It was reported today that Google will now include magazine contents in its search index. From an AP release:
“As part of its quest to corral more content published on paper, Google Inc. has made digital copies of more than 1 million articles from magazines that hit the newsstands decades ago.”
So what does this mean for us? I would wager that we should be pressing for more integration of catalog searching via both institutional holdings but also Google indexing. Imagine if large portions of commonly held titles were available through Google. Small libraries could pay less in back log files and being to invest in new titles that they had to put on hold for that archival run of magazine articles.
OCLC announced that they would be sharing their bib records with Google. This doesn’t include all records in Worldcat but instead those records made in coordination with Google Book Search items. This link would allow users to locate items through either Google Book Search or Worldcat.org, and hopefully end up at their local library in the end. I am curious to see how much more traffic gets pushed to the library from Google.
From a BBC technology report, a study from comScore relates that Google is the most dominant search provider in the world.
Users performed more than 37 billion searches via Google, more than all the other major search engines combined.
This may seem disheartening to many in the library field, as this means that users are becoming more and more reliant on Google for their information searching needs. I tend to believe that even though this may seem shocking to some, it lights a path towards where our thoughts on library search designs should progress.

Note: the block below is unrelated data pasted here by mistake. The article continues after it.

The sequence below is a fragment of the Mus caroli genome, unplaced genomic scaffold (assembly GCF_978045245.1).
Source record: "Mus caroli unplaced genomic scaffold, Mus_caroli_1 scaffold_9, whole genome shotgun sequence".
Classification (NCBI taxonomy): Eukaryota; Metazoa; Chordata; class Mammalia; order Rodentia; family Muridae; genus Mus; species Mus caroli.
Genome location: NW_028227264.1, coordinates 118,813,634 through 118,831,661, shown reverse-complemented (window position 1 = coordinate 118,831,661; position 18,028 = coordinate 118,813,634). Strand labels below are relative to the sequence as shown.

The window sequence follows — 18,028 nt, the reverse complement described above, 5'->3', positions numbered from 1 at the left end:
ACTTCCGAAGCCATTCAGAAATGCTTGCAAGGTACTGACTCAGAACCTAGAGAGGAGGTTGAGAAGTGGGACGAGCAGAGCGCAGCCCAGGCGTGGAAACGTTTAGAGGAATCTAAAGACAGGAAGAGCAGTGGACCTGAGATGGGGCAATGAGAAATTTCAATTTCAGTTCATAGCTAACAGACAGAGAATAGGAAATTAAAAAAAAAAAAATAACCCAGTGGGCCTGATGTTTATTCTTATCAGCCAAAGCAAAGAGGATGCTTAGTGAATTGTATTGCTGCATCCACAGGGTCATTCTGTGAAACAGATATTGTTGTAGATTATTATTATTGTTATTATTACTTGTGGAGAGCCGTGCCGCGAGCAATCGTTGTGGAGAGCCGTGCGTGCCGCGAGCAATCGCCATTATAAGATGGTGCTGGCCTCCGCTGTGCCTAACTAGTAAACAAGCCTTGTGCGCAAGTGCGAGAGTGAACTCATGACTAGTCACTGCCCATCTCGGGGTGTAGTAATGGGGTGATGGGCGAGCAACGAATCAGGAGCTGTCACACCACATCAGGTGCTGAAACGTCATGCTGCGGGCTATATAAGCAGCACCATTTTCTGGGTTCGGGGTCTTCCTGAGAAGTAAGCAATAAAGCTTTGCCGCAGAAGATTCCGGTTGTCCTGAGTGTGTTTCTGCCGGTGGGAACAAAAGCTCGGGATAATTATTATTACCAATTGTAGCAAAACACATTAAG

I blogged in an earlier post about Firefox extensions designed to lead a search on Amazon, or any other service utilizing ISBN’s, back to your own library holdings. This helped if your library was included in the list of accessible library catalogs, but even this didn’t help connect journal articles to library holdings. There is a Firefox extension which helps bridge that gap.
The Open URL Referrer links citations in Google Scholar, Google News, or any site containing COinS. The extension allows you to set up your full text service (SFX) and then allow the search results to link themselves to your holdings. This may seem like cheating the library, but the re-resolved link takes you into the library service point and not the direct article. To me, if the users are already in Google looking for citations, why not give them a way to jump directly into your library?
Whether we start designing our OPAC interfaces more akin to the Google way, or if we start redirecting users back from Google, the truth is that the big G isn’t going to be going away anytime soon. So why not make the best out of an estranged relation?